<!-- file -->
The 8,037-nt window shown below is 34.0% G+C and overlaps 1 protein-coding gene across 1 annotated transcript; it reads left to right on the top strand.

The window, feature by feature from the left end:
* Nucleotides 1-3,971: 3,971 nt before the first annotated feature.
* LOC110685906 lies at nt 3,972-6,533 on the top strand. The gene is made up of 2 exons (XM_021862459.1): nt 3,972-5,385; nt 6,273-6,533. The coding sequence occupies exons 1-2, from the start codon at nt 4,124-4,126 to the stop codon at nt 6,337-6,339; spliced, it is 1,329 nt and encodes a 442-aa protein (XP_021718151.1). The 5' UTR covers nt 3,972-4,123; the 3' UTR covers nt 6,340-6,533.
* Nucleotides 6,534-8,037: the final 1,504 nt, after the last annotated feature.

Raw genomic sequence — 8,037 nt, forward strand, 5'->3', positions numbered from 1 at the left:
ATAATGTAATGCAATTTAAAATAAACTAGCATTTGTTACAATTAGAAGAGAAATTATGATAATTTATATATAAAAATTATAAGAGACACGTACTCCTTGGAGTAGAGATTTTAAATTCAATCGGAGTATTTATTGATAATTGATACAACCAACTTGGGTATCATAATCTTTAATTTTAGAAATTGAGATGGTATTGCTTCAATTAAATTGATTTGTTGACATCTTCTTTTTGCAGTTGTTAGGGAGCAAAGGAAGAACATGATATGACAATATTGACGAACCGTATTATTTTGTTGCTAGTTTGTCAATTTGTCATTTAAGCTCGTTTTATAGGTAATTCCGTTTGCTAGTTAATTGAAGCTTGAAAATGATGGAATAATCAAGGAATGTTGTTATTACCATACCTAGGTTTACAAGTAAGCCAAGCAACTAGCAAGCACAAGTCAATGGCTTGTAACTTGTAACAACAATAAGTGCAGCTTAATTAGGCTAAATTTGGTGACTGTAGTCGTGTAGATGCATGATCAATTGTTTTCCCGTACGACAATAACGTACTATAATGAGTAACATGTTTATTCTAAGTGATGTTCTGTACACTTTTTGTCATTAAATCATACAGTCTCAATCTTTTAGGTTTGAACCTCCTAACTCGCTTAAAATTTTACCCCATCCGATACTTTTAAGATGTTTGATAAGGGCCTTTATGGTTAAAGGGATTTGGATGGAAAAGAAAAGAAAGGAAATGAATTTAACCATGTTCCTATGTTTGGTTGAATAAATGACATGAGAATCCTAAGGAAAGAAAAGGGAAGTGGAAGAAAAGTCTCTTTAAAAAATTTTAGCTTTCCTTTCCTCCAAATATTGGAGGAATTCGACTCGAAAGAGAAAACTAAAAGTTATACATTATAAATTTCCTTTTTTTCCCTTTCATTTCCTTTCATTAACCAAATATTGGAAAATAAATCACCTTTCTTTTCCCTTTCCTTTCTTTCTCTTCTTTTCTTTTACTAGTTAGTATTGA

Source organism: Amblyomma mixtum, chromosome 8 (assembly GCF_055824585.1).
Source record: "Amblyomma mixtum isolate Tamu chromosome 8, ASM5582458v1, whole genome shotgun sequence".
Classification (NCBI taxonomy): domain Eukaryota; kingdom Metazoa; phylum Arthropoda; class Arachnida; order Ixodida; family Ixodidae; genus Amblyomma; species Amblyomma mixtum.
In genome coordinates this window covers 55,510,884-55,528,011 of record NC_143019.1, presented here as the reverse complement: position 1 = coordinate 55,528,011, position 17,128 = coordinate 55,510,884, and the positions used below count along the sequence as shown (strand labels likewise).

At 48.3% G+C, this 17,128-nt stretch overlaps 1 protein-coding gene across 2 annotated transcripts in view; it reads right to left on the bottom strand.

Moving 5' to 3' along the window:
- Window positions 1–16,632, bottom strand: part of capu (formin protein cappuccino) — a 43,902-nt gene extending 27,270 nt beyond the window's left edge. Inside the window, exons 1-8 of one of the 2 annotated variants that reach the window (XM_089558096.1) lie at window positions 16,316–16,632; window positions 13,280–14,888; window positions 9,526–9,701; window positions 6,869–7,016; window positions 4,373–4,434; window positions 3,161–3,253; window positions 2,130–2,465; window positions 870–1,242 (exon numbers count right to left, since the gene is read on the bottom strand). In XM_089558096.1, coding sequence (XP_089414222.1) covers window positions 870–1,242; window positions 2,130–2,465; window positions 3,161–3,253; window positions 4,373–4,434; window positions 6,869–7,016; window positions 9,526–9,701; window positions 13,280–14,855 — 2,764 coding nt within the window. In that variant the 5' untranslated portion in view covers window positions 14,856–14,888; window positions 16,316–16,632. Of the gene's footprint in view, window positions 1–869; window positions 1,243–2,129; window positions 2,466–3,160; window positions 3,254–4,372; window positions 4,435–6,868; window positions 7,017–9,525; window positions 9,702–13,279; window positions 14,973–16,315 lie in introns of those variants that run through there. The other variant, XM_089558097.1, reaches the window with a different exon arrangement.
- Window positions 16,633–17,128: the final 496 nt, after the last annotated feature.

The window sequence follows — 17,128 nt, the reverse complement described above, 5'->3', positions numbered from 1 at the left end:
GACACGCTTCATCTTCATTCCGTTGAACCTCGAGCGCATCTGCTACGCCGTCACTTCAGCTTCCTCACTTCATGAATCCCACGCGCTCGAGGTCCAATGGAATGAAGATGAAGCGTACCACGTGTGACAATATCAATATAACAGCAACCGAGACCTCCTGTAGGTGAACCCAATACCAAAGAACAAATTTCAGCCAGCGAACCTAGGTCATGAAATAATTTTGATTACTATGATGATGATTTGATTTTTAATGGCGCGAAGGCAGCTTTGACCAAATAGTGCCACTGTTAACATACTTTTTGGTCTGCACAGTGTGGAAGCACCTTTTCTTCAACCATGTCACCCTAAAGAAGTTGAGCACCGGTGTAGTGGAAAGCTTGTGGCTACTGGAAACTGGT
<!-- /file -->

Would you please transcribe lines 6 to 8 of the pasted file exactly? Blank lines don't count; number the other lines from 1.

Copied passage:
Raw genomic sequence — 8,037 nt, forward strand, 5'->3', positions numbered from 1 at the left:
ATAATGTAATGCAATTTAAAATAAACTAGCATTTGTTACAATTAGAAGAGAAATTATGATAATTTATATATAAAAATTATAAGAGACACGTACTCCTTGGAGTAGAGATTTTAAATTCAATCGGAGTATTTATTGATAATTGATACAACCAACTTGGGTATCATAATCTTTAATTTTAGAAATTGAGATGGTATTGCTTCAATTAAATTGATTTGTTGACATCTTCTTTTTGCAGTTGTTAGGGAGCAAAGGAAGAACATGATATGACAATATTGACGAACCGTATTATTTTGTTGCTAGTTTGTCAATTTGTCATTTAAGCTCGTTTTATAGGTAATTCCGTTTGCTAGTTAATTGAAGCTTGAAAATGATGGAATAATCAAGGAATGTTGTTATTACCATACCTAGGTTTACAAGTAAGCCAAGCAACTAGCAAGCACAAGTCAATGGCTTGTAACTTGTAACAACAATAAGTGCAGCTTAATTAGGCTAAATTTGGTGACTGTAGTCGTGTAGATGCATGATCAATTGTTTTCCCGTACGACAATAACGTACTATAATGAGTAACATGTTTATTCTAAGTGATGTTCTGTACACTTTTTGTCATTAAATCATACAGTCTCAATCTTTTAGGTTTGAACCTCCTAACTCGCTTAAAATTTTACCCCATCCGATACTTTTAAGATGTTTGATAAGGGCCTTTATGGTTAAAGGGATTTGGATGGAAAAGAAAAGAAAGGAAATGAATTTAACCATGTTCCTATGTTTGGTTGAATAAATGACATGAGAATCCTAAGGAAAGAAAAGGGAAGTGGAAGAAAAGTCTCTTTAAAAAATTTTAGCTTTCCTTTCCTCCAAATATTGGAGGAATTCGACTCGAAAGAGAAAACTAAAAGTTATACATTATAAATTTCCTTTTTTTCCCTTTCATTTCCTTTCATTAACCAAATATTGGAAAATAAATCACCTTTCTTTTCCCTTTCCTTTCTTTCTCTTCTTTTCTTTTACTAGTTAGTATTGA

Source organism: Amblyomma mixtum, chromosome 8 (assembly GCF_055824585.1).